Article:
© 2012 Pearson Prentice Hall. the variability of cash flows. that is. • In many projects. 11-16 . risk stems almost entirely from the cash flows that a project will generate several years in the future. more formally. • Breakeven cash inflow is the minimum level of cash inflow necessary for a project to be acceptable. NPV > $0. because the initial investment is generally known with relative certainty. All rights reserved.Risk in Capital Budgeting (Behavioral Approaches): Breakeven Analysis • Risk (in capital budgeting) refers to the uncertainty surrounding the cash flows that a project will generate or.

© 2012 Pearson Prentice Hall.Risk-Adjusted Discount Rates The Risk-adjusted discount rates (RADR) is the rate of return that must be earned on a given project to compensate the firm’s owners adequately—that is. 11-17 . All rights reserved. to maintain or improve the firm’s share price.

All rights reserved.Bennett Company’s Risk Classes and RADRs © 2012 Pearson Prentice Hall. 11-18 .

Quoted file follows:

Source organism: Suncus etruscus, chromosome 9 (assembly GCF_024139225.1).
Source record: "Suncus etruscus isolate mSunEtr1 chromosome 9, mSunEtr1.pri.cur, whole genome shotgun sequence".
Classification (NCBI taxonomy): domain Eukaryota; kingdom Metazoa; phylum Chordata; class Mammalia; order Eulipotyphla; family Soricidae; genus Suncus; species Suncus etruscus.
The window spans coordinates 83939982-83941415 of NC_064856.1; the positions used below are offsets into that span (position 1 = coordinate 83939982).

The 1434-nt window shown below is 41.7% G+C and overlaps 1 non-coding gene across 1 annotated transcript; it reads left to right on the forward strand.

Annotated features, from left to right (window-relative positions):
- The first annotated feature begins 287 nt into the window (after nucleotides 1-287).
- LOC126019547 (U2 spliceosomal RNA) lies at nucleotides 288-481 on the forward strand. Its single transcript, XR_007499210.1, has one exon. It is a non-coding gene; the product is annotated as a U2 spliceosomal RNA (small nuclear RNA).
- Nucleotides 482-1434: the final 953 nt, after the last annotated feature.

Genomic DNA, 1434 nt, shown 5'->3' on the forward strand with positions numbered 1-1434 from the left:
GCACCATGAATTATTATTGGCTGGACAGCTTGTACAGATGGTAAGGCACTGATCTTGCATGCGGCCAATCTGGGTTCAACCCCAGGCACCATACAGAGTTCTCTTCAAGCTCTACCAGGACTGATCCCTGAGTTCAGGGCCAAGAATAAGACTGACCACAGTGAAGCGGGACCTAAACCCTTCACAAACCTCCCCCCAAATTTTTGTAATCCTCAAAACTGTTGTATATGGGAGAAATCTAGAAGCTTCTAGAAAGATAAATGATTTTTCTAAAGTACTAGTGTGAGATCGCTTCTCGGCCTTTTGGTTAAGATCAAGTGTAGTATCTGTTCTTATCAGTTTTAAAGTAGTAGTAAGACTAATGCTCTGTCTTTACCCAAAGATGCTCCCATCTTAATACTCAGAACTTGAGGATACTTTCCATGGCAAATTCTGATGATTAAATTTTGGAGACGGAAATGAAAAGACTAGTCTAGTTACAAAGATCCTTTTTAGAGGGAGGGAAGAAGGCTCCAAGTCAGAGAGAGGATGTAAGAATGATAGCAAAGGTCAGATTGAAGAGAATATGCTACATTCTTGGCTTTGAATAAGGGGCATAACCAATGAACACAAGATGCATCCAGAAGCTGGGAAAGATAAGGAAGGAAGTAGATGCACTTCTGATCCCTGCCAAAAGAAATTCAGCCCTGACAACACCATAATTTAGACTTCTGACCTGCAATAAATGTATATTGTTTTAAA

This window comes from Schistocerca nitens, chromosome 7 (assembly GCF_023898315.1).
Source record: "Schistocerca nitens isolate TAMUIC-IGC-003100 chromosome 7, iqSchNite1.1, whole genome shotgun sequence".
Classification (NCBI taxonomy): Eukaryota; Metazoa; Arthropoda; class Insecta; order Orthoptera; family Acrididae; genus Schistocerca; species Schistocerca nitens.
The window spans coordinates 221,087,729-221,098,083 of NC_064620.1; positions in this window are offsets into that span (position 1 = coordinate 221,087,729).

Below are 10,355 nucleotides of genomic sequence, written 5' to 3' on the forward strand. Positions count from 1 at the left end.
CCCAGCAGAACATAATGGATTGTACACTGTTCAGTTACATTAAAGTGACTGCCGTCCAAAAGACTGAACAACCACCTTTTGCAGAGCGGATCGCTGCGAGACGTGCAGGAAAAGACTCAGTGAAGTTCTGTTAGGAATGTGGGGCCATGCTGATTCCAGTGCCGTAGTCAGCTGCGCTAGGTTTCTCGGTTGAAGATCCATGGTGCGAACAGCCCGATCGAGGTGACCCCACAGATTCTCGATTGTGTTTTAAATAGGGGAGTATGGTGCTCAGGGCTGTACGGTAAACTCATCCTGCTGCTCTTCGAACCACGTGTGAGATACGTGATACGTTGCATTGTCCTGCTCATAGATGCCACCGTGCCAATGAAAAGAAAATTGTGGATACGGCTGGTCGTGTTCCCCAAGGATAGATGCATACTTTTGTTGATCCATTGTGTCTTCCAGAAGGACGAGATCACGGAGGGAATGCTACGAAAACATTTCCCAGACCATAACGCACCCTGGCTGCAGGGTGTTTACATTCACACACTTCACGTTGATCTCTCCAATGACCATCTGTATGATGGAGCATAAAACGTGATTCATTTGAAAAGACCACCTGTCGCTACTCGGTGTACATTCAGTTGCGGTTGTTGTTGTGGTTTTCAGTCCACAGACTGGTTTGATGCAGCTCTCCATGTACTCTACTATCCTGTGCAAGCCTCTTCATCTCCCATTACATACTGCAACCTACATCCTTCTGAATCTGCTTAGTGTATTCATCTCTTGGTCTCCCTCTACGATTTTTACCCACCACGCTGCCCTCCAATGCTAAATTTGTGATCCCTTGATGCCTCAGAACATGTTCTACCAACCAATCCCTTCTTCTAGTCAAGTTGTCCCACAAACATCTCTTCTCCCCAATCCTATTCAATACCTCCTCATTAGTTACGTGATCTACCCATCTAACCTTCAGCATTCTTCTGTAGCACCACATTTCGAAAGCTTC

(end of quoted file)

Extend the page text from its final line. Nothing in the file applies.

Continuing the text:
074 at 10%. The NPV of project A at 14% is now calculated to be $6.063 instead of $11. and project B’s would be evaluated using a 10% RADR. The financial manager of Bennett has assigned project A to class III and project B to class II.Risk-Adjusted Discount Rates: RADRs in Practice Assume that the management of Bennett Company decided to use risk classes to analyze projects and so placed each project in one of four risk classes according to its perceived risk. The classes ranged from I for the lowest-risk projects to IV for the highest-risk projects. © 2012 Pearson Prentice Hall. The cash flows for project A would be evaluated using a 14% RADR.924. 11-19 . while the NPV for project B which maintains a 10% RADR is $10. All rights reserved.

All rights reserved.Relevant Cash Flows and NPVs for Bennett Company’s Projects © 2012 Pearson Prentice Hall. 11-20 .

11-21 .Calculation of NPVs for Bennett Company’s Capital Expenditure Alternatives Using RADRs NPV is now $6. All rights reserved.063 @ a 14% RADR © 2012 Pearson Prentice Hall.

Capital Rationing • Firm’s often operate under conditions of capital rationing—they have more acceptable independent projects (with positive NPV) than they can fund. © 2012 Pearson Prentice Hall. firms attempt to isolate and select the best acceptable projects subject to a capital expenditure budget set by management. • However. • In theory. 11-22 . capital rationing should not exist—firms should accept all projects that have positive NPVs. most firms operate under capital rationing. • Generally. in practice. All rights reserved.